This article is by our guest author, Artspan member Dr. Mary-Louise Biasotti Hooper. See more of her work at hooperart.com.
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When I was a student of art, I kept hearing about “voice” but I did not really understand what my teachers were trying to express. What is “voice?” After all, I had a voice—I could talk. I eventually learned that in art voice is something different. Voice is your personal artistic style based on who you are as an artist. It is the expression of the inner intentions of your work. People who see your work know it comes from you and no one else. Voice sets you apart from other artists. It is what helps others recognize your collective body of work.
It involves the materials you choose (oil? Acrylic?), techniques you use, colors you choose for your palette, themes or the motifs in your work, your intentions for doing the work and more.
For one of my first painting lessons I selected a photo of the childhood home of my paternal grandmother in Italy. I went through the process of composing the picture, doing a value study, selected my palette and I began to paint. My teacher stopped me and asked, “Mary-Louise, what do you want to say by painting this picture?” The question stumped me. I thought I just wanted to paint the scene. Then I realized that I chose this subject because of its deep family meaning to me. I wanted to say how much I loved and missed my grandmother, as she had died years before. I wanted to commemorate her and preserve my roots.
Finding my voice as an artist would be a long road. I was not allowed to study art in college and did not study it until I was in my 60s.
A developed voice is vital if you want to be a professional artist. What is so terrific is that the voice is already within you, you just have to uncover it. The process shared here will help you do so. It is not an easy journey. There is no quick way. First you must learn the building blocks of your art, then practice the craft. It is a process that will repeat many times over in your career as you grow and reach for higher limits. Interestingly enough, part of the process is a period of feeling fear and incompetence because you must gain and practice new skills. Although not easy, try to acknowledge the fear and start to paint. It will fade in time.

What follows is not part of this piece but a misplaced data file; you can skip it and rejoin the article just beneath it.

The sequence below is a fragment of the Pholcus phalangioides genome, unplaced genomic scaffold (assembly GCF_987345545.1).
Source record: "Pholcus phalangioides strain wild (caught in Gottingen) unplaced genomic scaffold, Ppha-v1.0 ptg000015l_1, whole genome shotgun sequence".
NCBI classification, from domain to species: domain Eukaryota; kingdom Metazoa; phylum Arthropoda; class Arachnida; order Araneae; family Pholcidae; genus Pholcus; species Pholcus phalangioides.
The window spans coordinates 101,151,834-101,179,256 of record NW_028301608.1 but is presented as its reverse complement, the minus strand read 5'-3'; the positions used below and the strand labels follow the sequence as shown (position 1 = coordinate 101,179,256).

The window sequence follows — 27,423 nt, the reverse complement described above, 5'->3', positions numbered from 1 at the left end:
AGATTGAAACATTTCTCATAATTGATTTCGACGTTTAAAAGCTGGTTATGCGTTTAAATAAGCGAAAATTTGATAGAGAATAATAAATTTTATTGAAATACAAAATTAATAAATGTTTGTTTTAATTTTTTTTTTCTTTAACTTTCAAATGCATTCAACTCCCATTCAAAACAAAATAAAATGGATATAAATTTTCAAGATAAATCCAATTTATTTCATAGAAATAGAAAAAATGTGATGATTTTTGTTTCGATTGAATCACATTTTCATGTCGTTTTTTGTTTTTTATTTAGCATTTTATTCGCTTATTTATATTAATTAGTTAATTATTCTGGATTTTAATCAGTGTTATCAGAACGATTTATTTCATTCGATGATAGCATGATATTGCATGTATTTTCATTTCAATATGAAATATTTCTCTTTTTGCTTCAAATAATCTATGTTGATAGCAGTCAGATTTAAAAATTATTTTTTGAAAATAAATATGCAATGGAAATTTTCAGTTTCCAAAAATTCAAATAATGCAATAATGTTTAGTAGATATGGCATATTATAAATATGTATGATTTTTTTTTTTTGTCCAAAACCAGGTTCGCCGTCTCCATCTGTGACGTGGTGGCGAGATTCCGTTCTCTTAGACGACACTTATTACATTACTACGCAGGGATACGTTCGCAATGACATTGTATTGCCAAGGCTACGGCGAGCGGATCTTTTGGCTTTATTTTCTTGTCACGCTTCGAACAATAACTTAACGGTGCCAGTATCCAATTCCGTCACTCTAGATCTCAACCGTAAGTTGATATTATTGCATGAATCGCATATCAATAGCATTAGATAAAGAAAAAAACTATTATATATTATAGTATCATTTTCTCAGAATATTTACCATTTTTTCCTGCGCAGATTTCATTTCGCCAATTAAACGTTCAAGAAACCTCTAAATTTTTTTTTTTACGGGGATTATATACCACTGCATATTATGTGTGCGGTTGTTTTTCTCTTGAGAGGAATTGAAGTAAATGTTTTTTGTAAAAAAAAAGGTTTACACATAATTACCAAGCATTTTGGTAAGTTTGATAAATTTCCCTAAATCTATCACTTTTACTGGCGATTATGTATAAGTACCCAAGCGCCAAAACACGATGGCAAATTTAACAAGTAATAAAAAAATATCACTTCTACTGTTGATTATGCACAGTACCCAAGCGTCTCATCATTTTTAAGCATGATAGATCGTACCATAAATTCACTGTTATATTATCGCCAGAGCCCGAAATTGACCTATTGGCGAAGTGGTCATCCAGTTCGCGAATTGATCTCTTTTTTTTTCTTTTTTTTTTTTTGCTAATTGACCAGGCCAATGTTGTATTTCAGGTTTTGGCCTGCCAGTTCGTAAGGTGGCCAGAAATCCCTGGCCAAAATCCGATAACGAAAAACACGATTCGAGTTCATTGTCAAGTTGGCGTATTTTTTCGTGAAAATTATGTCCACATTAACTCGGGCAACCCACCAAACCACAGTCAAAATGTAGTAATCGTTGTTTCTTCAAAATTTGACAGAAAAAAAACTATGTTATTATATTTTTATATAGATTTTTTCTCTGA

Steps to Find Your Voice
1. Look at lots of art both the masters in museums and by studying art history and contemporary artists in galleries and art shows. What styles attract you?
2. Learn to paint in the techniques of those styles. You can try techniques from different styles.
3. Use different media—oil, acrylic, watercolor etc. Which fit the techniques and style that attracts you and expresses your art?
4. Combine the styles, techniques and media to create a style of your own.
5. Determine what your art says. Is there a theme in the subjects you choose? Does it tell a story? Does it preserve the environment? Does it capture a moment of life? Does it capture a memory? Does it say the world is crazy? Look for what expresses your emotions.
6. Develop an artist statement based on 1-5 above.
This is neither a quick nor easy process, but it is well worth your time.
I’ve heard people say they were too old to learn. And I say, nonsense!! You will only get old if you lose sight of your dreams and goals. The best life is one where you forget your age and live your life.
The magic is inside of you. You need to reach within and let it out.